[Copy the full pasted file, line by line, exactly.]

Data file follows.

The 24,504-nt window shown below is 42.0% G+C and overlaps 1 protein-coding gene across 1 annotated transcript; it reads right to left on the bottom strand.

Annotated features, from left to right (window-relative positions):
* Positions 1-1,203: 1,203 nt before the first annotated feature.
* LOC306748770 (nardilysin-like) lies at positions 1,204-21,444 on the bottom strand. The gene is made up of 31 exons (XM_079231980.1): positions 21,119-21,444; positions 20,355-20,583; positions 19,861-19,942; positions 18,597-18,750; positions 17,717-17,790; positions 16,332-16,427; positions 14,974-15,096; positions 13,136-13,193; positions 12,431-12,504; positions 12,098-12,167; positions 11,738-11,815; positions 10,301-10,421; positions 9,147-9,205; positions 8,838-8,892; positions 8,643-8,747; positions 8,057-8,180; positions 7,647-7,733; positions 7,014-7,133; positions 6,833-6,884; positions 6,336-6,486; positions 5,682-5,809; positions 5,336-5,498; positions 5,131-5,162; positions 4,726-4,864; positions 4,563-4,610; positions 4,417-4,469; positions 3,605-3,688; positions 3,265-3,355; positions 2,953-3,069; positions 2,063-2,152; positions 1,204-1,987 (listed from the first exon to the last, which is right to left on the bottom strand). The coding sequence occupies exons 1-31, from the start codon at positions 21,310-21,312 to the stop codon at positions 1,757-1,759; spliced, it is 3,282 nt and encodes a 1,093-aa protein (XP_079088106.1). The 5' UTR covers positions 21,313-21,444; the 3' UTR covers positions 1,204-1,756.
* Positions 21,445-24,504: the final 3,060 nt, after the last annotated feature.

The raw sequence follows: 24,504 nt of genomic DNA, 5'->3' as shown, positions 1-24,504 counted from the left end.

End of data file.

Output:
The 24,504-nt window shown below is 42.0% G+C and overlaps 1 protein-coding gene across 1 annotated transcript; it reads right to left on the bottom strand.

Annotated features, from left to right (window-relative positions):
* Positions 1-1,203: 1,203 nt before the first annotated feature.
* LOC306748770 (nardilysin-like) lies at positions 1,204-21,444 on the bottom strand. The gene is made up of 31 exons (XM_079231980.1): positions 21,119-21,444; positions 20,355-20,583; positions 19,861-19,942; positions 18,597-18,750; positions 17,717-17,790; positions 16,332-16,427; positions 14,974-15,096; positions 13,136-13,193; positions 12,431-12,504; positions 12,098-12,167; positions 11,738-11,815; positions 10,301-10,421; positions 9,147-9,205; positions 8,838-8,892; positions 8,643-8,747; positions 8,057-8,180; positions 7,647-7,733; positions 7,014-7,133; positions 6,833-6,884; positions 6,336-6,486; positions 5,682-5,809; positions 5,336-5,498; positions 5,131-5,162; positions 4,726-4,864; positions 4,563-4,610; positions 4,417-4,469; positions 3,605-3,688; positions 3,265-3,355; positions 2,953-3,069; positions 2,063-2,152; positions 1,204-1,987 (listed from the first exon to the last, which is right to left on the bottom strand). The coding sequence occupies exons 1-31, from the start codon at positions 21,310-21,312 to the stop codon at positions 1,757-1,759; spliced, it is 3,282 nt and encodes a 1,093-aa protein (XP_079088106.1). The 5' UTR covers positions 21,313-21,444; the 3' UTR covers positions 1,204-1,756.
* Positions 21,445-24,504: the final 3,060 nt, after the last annotated feature.

The raw sequence follows: 24,504 nt of genomic DNA, 5'->3' as shown, positions 1-24,504 counted from the left end.